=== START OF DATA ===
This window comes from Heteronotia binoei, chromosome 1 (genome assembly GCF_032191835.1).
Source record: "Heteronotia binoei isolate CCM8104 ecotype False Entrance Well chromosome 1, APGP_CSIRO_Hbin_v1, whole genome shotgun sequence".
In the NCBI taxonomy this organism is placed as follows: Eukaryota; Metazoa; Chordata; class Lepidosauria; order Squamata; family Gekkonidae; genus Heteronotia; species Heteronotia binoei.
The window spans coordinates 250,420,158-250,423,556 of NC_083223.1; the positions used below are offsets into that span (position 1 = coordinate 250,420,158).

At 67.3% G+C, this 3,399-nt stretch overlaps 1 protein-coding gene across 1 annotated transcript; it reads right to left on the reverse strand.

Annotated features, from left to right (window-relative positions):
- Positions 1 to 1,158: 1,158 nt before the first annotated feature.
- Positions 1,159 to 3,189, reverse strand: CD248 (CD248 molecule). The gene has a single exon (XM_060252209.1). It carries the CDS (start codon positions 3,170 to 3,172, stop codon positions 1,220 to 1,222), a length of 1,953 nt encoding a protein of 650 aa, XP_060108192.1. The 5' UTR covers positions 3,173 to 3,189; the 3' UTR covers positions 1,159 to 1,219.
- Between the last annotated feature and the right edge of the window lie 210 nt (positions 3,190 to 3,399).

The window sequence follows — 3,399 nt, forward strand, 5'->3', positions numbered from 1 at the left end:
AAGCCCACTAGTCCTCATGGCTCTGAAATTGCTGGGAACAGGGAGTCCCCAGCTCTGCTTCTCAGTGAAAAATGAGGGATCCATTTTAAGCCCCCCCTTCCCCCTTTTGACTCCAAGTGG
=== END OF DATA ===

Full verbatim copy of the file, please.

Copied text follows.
This window comes from Heteronotia binoei, chromosome 1 (genome assembly GCF_032191835.1).
Source record: "Heteronotia binoei isolate CCM8104 ecotype False Entrance Well chromosome 1, APGP_CSIRO_Hbin_v1, whole genome shotgun sequence".
In the NCBI taxonomy this organism is placed as follows: Eukaryota; Metazoa; Chordata; class Lepidosauria; order Squamata; family Gekkonidae; genus Heteronotia; species Heteronotia binoei.
The window spans coordinates 250,420,158-250,423,556 of NC_083223.1; the positions used below are offsets into that span (position 1 = coordinate 250,420,158).

At 67.3% G+C, this 3,399-nt stretch overlaps 1 protein-coding gene across 1 annotated transcript; it reads right to left on the reverse strand.

Annotated features, from left to right (window-relative positions):
- Positions 1 to 1,158: 1,158 nt before the first annotated feature.
- Positions 1,159 to 3,189, reverse strand: CD248 (CD248 molecule). The gene has a single exon (XM_060252209.1). It carries the CDS (start codon positions 3,170 to 3,172, stop codon positions 1,220 to 1,222), a length of 1,953 nt encoding a protein of 650 aa, XP_060108192.1. The 5' UTR covers positions 3,173 to 3,189; the 3' UTR covers positions 1,159 to 1,219.
- Between the last annotated feature and the right edge of the window lie 210 nt (positions 3,190 to 3,399).

The window sequence follows — 3,399 nt, forward strand, 5'->3', positions numbered from 1 at the left end:
AAGCCCACTAGTCCTCATGGCTCTGAAATTGCTGGGAACAGGGAGTCCCCAGCTCTGCTTCTCAGTGAAAAATGAGGGATCCATTTTAAGCCCCCCCTTCCCCCTTTTGACTCCAAGTGG